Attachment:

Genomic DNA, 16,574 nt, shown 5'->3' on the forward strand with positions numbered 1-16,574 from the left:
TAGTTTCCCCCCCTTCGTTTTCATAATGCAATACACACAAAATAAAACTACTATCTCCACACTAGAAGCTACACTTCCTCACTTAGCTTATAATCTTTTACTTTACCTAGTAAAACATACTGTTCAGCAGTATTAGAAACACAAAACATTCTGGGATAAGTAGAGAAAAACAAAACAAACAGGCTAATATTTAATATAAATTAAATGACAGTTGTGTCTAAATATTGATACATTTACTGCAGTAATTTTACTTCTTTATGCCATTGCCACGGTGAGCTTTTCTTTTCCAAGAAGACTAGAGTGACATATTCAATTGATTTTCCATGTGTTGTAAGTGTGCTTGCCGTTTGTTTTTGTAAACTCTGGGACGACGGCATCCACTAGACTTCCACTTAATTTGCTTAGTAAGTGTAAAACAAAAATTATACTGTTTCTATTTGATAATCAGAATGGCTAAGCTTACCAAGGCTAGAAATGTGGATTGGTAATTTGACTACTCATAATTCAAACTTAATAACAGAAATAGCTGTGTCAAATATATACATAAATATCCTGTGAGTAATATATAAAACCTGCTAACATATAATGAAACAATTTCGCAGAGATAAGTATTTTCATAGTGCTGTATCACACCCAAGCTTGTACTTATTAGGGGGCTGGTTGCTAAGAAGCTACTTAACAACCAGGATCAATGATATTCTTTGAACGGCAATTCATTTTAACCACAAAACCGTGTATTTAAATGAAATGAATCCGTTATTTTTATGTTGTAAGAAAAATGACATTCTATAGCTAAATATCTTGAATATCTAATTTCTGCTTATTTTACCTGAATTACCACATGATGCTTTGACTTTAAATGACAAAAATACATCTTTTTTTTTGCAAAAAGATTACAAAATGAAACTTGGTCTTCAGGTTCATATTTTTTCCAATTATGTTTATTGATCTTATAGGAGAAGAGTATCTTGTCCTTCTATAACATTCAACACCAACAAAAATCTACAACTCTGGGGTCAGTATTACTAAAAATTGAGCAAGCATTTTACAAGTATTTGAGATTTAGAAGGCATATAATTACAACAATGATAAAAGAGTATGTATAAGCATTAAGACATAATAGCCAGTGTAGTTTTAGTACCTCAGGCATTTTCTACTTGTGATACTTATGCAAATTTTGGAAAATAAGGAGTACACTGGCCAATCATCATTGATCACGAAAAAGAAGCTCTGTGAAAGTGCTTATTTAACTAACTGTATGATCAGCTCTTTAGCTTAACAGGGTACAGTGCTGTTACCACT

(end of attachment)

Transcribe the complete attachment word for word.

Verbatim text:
Genomic DNA, 16,574 nt, shown 5'->3' on the forward strand with positions numbered 1-16,574 from the left:
TAGTTTCCCCCCCTTCGTTTTCATAATGCAATACACACAAAATAAAACTACTATCTCCACACTAGAAGCTACACTTCCTCACTTAGCTTATAATCTTTTACTTTACCTAGTAAAACATACTGTTCAGCAGTATTAGAAACACAAAACATTCTGGGATAAGTAGAGAAAAACAAAACAAACAGGCTAATATTTAATATAAATTAAATGACAGTTGTGTCTAAATATTGATACATTTACTGCAGTAATTTTACTTCTTTATGCCATTGCCACGGTGAGCTTTTCTTTTCCAAGAAGACTAGAGTGACATATTCAATTGATTTTCCATGTGTTGTAAGTGTGCTTGCCGTTTGTTTTTGTAAACTCTGGGACGACGGCATCCACTAGACTTCCACTTAATTTGCTTAGTAAGTGTAAAACAAAAATTATACTGTTTCTATTTGATAATCAGAATGGCTAAGCTTACCAAGGCTAGAAATGTGGATTGGTAATTTGACTACTCATAATTCAAACTTAATAACAGAAATAGCTGTGTCAAATATATACATAAATATCCTGTGAGTAATATATAAAACCTGCTAACATATAATGAAACAATTTCGCAGAGATAAGTATTTTCATAGTGCTGTATCACACCCAAGCTTGTACTTATTAGGGGGCTGGTTGCTAAGAAGCTACTTAACAACCAGGATCAATGATATTCTTTGAACGGCAATTCATTTTAACCACAAAACCGTGTATTTAAATGAAATGAATCCGTTATTTTTATGTTGTAAGAAAAATGACATTCTATAGCTAAATATCTTGAATATCTAATTTCTGCTTATTTTACCTGAATTACCACATGATGCTTTGACTTTAAATGACAAAAATACATCTTTTTTTTTGCAAAAAGATTACAAAATGAAACTTGGTCTTCAGGTTCATATTTTTTCCAATTATGTTTATTGATCTTATAGGAGAAGAGTATCTTGTCCTTCTATAACATTCAACACCAACAAAAATCTACAACTCTGGGGTCAGTATTACTAAAAATTGAGCAAGCATTTTACAAGTATTTGAGATTTAGAAGGCATATAATTACAACAATGATAAAAGAGTATGTATAAGCATTAAGACATAATAGCCAGTGTAGTTTTAGTACCTCAGGCATTTTCTACTTGTGATACTTATGCAAATTTTGGAAAATAAGGAGTACACTGGCCAATCATCATTGATCACGAAAAAGAAGCTCTGTGAAAGTGCTTATTTAACTAACTGTATGATCAGCTCTTTAGCTTAACAGGGTACAGTGCTGTTACCACT